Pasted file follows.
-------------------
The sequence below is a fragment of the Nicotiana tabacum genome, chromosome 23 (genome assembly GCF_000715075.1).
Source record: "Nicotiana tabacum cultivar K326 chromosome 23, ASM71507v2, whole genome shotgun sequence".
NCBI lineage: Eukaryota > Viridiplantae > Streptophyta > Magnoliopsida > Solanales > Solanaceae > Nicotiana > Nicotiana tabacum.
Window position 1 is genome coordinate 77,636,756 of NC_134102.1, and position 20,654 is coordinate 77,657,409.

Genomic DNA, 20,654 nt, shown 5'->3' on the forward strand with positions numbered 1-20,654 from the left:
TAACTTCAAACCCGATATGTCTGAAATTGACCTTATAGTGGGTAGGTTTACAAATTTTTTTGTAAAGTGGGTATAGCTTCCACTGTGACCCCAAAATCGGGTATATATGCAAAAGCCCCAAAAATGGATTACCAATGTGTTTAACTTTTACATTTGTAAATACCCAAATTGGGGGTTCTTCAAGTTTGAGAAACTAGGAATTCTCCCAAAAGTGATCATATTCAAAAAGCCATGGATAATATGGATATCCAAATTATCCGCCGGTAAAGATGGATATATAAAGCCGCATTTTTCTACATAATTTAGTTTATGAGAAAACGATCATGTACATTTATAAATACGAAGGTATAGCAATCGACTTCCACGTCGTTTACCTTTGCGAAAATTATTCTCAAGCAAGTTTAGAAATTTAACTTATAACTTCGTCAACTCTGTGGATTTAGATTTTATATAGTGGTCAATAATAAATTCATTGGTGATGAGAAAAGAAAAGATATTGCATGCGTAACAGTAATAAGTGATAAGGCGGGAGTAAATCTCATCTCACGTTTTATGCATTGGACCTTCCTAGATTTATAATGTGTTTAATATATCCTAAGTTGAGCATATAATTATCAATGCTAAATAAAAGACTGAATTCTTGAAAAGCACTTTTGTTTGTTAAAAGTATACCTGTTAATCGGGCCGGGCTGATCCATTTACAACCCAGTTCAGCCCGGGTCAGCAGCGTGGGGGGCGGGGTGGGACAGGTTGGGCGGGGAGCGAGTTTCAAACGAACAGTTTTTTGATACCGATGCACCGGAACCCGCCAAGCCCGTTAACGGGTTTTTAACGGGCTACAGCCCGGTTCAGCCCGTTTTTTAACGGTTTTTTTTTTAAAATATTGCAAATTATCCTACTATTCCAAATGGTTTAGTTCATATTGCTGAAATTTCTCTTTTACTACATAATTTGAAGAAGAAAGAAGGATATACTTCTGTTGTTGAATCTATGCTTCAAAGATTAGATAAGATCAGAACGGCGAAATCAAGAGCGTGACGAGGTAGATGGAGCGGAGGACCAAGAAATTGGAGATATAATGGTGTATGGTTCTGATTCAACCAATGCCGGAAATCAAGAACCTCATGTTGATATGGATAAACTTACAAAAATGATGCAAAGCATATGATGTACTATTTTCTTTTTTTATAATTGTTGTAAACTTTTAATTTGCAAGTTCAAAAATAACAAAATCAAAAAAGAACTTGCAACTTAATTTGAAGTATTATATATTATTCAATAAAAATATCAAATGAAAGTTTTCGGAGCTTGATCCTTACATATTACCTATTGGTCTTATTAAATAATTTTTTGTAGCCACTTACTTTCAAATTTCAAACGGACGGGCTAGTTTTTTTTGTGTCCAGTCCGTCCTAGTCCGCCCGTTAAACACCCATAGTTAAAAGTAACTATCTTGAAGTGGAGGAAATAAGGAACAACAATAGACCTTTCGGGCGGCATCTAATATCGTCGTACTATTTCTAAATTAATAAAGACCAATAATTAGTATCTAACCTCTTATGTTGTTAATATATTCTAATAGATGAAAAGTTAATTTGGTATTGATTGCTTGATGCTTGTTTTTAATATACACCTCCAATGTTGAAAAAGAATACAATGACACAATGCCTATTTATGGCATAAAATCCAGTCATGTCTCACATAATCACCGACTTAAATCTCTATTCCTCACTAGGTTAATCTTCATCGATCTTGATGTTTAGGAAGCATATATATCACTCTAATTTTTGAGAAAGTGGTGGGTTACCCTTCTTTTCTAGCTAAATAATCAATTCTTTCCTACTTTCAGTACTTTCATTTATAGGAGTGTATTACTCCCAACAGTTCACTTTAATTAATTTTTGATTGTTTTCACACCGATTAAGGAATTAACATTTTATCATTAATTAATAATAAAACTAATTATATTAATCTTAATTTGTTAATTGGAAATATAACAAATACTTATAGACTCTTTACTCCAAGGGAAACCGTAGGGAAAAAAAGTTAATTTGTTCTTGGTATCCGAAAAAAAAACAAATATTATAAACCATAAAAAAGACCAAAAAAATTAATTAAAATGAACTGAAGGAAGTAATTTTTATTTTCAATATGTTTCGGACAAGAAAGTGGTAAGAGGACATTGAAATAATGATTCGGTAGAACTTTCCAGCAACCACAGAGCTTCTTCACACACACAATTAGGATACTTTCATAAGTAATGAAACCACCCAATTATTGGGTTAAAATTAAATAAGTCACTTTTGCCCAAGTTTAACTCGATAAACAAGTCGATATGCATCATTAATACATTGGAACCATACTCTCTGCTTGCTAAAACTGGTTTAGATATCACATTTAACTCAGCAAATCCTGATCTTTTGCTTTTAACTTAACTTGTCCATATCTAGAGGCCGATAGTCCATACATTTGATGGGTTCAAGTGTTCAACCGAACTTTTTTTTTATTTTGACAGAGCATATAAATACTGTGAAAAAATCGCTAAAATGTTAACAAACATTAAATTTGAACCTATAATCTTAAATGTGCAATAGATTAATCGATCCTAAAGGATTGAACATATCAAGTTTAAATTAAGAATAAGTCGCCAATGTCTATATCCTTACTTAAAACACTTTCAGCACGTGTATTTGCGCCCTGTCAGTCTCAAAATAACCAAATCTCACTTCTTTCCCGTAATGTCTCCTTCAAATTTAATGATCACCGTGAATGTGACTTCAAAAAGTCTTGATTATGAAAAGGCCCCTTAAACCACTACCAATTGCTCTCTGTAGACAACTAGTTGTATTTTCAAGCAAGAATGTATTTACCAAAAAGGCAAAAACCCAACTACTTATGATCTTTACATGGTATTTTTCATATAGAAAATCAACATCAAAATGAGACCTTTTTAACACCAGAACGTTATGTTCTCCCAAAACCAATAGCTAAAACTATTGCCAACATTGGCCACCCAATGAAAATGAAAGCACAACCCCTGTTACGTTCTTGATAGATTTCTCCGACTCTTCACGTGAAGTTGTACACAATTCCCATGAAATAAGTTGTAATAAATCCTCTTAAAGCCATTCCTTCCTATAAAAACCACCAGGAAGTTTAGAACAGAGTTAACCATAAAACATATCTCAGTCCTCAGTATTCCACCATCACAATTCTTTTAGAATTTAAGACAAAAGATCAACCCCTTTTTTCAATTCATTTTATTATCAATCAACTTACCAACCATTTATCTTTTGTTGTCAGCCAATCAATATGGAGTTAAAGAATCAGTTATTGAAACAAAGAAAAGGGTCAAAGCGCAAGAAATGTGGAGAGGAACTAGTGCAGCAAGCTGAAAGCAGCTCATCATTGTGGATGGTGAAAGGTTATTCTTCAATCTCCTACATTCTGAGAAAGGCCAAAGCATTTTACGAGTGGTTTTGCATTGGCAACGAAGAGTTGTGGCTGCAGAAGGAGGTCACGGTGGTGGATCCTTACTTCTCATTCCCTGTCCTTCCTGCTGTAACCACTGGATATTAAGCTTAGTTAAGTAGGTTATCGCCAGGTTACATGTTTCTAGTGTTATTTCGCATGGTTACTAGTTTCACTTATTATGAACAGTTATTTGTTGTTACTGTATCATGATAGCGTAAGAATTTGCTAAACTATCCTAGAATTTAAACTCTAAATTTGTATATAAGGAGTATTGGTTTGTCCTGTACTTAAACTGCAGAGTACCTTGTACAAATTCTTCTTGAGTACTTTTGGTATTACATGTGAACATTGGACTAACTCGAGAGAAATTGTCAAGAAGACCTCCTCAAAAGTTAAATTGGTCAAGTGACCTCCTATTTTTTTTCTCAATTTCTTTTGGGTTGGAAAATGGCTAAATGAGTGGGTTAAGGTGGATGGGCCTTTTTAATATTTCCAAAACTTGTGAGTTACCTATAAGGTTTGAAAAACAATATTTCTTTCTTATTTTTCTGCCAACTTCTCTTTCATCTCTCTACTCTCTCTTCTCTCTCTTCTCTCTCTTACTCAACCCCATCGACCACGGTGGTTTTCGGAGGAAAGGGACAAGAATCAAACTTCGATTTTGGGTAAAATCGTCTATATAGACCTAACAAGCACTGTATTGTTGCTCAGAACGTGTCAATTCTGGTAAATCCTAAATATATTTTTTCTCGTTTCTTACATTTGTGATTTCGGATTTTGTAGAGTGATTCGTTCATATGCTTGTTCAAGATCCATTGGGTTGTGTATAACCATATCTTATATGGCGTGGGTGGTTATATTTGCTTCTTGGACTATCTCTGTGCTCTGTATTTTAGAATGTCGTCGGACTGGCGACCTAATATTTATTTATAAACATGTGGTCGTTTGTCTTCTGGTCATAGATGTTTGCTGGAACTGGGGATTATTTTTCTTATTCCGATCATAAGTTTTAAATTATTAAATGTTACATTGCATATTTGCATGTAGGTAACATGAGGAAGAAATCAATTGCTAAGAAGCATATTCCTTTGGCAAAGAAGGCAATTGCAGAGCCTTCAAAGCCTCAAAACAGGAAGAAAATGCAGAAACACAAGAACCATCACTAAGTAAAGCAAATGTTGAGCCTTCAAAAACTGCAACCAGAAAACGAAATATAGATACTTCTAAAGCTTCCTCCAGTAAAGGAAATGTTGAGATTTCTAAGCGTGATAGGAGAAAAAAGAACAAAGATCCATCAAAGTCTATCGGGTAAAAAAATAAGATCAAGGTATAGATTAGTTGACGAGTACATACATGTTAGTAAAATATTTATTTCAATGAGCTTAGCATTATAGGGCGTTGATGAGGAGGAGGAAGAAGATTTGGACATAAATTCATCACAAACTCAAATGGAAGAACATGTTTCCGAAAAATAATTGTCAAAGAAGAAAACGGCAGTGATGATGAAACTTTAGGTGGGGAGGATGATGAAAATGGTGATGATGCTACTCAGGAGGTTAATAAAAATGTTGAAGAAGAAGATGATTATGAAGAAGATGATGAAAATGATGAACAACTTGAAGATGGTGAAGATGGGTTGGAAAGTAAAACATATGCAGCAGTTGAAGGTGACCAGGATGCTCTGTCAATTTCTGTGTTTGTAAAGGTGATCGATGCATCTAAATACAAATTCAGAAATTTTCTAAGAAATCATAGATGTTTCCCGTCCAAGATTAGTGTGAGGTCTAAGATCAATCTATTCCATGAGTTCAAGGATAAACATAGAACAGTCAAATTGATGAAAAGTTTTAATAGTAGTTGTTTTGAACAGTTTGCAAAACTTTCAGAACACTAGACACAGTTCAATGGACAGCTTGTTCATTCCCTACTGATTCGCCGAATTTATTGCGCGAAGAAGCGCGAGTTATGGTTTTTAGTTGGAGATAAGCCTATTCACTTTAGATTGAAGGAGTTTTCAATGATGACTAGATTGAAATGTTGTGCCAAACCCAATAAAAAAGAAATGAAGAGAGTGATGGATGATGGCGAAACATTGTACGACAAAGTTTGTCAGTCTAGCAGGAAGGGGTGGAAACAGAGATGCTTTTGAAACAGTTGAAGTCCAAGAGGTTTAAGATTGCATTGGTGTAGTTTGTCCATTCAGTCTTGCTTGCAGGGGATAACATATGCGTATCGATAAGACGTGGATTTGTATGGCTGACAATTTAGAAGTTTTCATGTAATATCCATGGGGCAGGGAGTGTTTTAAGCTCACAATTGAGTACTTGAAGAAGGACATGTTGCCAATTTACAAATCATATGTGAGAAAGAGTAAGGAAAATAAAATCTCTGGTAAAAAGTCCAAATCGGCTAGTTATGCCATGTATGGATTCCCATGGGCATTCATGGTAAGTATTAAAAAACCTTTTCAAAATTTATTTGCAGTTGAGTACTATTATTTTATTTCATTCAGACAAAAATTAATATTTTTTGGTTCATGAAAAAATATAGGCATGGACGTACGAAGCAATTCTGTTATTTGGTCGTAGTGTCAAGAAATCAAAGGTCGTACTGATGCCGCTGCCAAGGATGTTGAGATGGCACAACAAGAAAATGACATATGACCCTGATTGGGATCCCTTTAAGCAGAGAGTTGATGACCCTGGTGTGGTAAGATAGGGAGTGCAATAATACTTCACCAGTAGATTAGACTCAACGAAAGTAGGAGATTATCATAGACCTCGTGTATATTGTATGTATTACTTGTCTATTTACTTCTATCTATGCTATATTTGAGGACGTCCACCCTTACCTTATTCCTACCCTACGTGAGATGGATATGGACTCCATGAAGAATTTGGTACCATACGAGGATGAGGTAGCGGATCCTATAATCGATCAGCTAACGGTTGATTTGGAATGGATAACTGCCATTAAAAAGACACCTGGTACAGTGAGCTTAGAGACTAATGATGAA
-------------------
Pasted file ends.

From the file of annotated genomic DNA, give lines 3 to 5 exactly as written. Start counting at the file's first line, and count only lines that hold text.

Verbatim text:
NCBI lineage: Eukaryota > Viridiplantae > Streptophyta > Magnoliopsida > Solanales > Solanaceae > Nicotiana > Nicotiana tabacum.
Window position 1 is genome coordinate 77,636,756 of NC_134102.1, and position 20,654 is coordinate 77,657,409.

Genomic DNA, 20,654 nt, shown 5'->3' on the forward strand with positions numbered 1-20,654 from the left: